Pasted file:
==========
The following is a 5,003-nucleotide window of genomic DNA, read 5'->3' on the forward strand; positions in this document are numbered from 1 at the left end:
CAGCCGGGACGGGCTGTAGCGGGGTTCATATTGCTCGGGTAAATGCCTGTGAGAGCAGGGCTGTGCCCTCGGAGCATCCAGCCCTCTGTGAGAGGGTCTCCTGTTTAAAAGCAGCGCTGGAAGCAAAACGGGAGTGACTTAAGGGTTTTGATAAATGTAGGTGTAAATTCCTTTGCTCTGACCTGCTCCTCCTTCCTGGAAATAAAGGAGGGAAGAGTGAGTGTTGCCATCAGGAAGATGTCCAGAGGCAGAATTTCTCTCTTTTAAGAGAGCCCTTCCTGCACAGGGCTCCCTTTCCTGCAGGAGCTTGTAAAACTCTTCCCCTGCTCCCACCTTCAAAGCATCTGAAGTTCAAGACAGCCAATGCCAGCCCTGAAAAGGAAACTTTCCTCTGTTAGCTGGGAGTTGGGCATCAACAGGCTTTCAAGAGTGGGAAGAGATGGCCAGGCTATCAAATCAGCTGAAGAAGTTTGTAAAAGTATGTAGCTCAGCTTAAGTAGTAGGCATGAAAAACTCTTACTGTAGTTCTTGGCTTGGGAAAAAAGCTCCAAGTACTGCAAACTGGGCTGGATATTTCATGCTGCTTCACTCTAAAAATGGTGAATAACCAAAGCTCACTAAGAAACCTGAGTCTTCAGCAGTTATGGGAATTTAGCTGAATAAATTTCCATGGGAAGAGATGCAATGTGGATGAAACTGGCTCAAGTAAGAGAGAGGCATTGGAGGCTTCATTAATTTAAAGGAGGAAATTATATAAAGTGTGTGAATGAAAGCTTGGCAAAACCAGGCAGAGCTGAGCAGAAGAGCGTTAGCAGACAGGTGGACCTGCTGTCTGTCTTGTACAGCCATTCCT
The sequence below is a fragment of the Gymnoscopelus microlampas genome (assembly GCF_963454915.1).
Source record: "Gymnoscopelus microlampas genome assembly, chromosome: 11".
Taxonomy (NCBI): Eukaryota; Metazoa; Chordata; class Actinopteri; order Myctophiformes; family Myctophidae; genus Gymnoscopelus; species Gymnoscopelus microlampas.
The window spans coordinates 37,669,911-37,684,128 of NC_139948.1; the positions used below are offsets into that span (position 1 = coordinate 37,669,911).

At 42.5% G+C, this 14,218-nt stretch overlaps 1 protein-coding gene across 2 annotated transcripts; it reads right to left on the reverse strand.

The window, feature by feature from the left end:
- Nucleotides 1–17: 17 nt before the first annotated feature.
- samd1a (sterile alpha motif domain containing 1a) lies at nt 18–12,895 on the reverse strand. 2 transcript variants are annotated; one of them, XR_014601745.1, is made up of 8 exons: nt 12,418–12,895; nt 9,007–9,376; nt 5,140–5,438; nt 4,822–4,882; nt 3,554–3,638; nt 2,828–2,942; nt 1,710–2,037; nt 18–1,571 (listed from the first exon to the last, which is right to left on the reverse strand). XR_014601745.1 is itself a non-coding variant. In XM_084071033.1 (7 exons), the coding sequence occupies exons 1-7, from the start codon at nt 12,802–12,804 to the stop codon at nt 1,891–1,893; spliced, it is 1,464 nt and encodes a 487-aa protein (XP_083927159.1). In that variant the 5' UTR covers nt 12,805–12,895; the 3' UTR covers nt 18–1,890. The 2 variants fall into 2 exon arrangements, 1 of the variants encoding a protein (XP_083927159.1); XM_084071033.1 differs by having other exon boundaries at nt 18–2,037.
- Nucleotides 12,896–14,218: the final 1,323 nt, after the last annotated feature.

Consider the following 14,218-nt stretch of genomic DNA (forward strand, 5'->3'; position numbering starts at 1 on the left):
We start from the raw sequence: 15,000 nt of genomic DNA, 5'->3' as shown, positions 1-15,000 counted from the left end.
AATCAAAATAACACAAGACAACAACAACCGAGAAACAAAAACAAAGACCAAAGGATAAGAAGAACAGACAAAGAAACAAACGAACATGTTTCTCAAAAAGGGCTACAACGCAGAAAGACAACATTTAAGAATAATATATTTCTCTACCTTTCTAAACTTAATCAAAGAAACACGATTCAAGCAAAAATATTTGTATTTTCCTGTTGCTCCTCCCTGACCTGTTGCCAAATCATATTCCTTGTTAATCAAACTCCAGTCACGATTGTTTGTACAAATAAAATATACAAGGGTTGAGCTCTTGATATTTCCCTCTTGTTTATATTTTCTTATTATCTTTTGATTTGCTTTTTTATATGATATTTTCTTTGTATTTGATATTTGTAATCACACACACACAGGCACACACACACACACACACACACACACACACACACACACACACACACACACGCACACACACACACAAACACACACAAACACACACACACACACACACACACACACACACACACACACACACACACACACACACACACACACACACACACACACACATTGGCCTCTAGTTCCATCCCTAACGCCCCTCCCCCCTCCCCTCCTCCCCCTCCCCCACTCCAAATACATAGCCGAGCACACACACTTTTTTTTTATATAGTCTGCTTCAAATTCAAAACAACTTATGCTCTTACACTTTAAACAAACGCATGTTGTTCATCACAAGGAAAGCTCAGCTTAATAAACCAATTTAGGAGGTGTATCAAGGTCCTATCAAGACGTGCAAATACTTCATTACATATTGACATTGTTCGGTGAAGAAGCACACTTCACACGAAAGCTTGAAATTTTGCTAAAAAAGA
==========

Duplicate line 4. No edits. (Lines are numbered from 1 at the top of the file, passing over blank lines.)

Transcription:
Source record: "Gymnoscopelus microlampas genome assembly, chromosome: 11".